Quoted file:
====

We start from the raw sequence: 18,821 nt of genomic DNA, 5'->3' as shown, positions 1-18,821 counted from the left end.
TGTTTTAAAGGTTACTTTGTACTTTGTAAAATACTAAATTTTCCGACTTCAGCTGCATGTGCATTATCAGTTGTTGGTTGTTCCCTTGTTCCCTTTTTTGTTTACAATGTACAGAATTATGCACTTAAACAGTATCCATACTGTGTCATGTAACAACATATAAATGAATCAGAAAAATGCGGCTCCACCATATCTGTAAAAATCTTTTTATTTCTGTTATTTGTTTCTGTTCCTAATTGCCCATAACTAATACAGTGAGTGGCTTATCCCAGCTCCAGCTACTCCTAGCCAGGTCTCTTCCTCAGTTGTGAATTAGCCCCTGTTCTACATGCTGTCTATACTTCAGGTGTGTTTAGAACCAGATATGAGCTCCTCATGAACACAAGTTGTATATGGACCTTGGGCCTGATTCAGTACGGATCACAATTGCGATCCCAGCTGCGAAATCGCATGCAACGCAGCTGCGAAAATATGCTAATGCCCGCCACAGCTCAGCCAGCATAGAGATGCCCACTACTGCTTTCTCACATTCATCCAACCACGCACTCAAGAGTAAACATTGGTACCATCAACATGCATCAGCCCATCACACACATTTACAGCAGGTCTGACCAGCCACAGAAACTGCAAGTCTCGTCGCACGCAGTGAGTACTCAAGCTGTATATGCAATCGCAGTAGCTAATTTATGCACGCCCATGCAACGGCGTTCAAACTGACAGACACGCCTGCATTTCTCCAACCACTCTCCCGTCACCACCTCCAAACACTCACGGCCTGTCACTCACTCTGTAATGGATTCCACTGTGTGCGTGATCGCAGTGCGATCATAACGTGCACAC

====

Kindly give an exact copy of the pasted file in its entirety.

We start from the raw sequence: 18,821 nt of genomic DNA, 5'->3' as shown, positions 1-18,821 counted from the left end.
TGTTTTAAAGGTTACTTTGTACTTTGTAAAATACTAAATTTTCCGACTTCAGCTGCATGTGCATTATCAGTTGTTGGTTGTTCCCTTGTTCCCTTTTTTGTTTACAATGTACAGAATTATGCACTTAAACAGTATCCATACTGTGTCATGTAACAACATATAAATGAATCAGAAAAATGCGGCTCCACCATATCTGTAAAAATCTTTTTATTTCTGTTATTTGTTTCTGTTCCTAATTGCCCATAACTAATACAGTGAGTGGCTTATCCCAGCTCCAGCTACTCCTAGCCAGGTCTCTTCCTCAGTTGTGAATTAGCCCCTGTTCTACATGCTGTCTATACTTCAGGTGTGTTTAGAACCAGATATGAGCTCCTCATGAACACAAGTTGTATATGGACCTTGGGCCTGATTCAGTACGGATCACAATTGCGATCCCAGCTGCGAAATCGCATGCAACGCAGCTGCGAAAATATGCTAATGCCCGCCACAGCTCAGCCAGCATAGAGATGCCCACTACTGCTTTCTCACATTCATCCAACCACGCACTCAAGAGTAAACATTGGTACCATCAACATGCATCAGCCCATCACACACATTTACAGCAGGTCTGACCAGCCACAGAAACTGCAAGTCTCGTCGCACGCAGTGAGTACTCAAGCTGTATATGCAATCGCAGTAGCTAATTTATGCACGCCCATGCAACGGCGTTCAAACTGACAGACACGCCTGCATTTCTCCAACCACTCTCCCGTCACCACCTCCAAACACTCACGGCCTGTCACTCACTCTGTAATGGATTCCACTGTGTGCGTGATCGCAGTGCGATCATAACGTGCACAC